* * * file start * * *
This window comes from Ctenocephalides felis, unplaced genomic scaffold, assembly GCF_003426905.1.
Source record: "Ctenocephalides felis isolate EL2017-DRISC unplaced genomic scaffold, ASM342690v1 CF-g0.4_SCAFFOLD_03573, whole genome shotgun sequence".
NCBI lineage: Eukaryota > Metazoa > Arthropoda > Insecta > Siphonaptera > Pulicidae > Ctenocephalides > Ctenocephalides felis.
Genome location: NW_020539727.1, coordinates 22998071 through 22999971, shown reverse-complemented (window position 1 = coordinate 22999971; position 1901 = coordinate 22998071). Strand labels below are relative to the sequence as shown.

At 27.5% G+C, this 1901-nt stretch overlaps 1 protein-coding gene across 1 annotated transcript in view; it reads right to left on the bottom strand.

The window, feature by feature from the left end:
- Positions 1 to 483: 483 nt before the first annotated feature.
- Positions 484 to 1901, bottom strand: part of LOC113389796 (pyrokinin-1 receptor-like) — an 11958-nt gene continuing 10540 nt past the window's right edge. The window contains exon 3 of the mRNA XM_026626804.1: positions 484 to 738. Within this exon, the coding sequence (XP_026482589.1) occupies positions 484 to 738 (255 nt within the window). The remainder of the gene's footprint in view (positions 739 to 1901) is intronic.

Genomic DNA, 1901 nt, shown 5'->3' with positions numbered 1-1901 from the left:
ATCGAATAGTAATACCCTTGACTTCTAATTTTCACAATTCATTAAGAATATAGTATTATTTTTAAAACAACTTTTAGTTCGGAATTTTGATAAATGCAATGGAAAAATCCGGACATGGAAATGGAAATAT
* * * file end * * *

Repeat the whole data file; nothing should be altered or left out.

This window comes from Ctenocephalides felis, unplaced genomic scaffold, assembly GCF_003426905.1.
Source record: "Ctenocephalides felis isolate EL2017-DRISC unplaced genomic scaffold, ASM342690v1 CF-g0.4_SCAFFOLD_03573, whole genome shotgun sequence".
NCBI lineage: Eukaryota > Metazoa > Arthropoda > Insecta > Siphonaptera > Pulicidae > Ctenocephalides > Ctenocephalides felis.
Genome location: NW_020539727.1, coordinates 22998071 through 22999971, shown reverse-complemented (window position 1 = coordinate 22999971; position 1901 = coordinate 22998071). Strand labels below are relative to the sequence as shown.

At 27.5% G+C, this 1901-nt stretch overlaps 1 protein-coding gene across 1 annotated transcript in view; it reads right to left on the bottom strand.

The window, feature by feature from the left end:
- Positions 1 to 483: 483 nt before the first annotated feature.
- Positions 484 to 1901, bottom strand: part of LOC113389796 (pyrokinin-1 receptor-like) — an 11958-nt gene continuing 10540 nt past the window's right edge. The window contains exon 3 of the mRNA XM_026626804.1: positions 484 to 738. Within this exon, the coding sequence (XP_026482589.1) occupies positions 484 to 738 (255 nt within the window). The remainder of the gene's footprint in view (positions 739 to 1901) is intronic.

Genomic DNA, 1901 nt, shown 5'->3' with positions numbered 1-1901 from the left:
ATCGAATAGTAATACCCTTGACTTCTAATTTTCACAATTCATTAAGAATATAGTATTATTTTTAAAACAACTTTTAGTTCGGAATTTTGATAAATGCAATGGAAAAATCCGGACATGGAAATGGAAATAT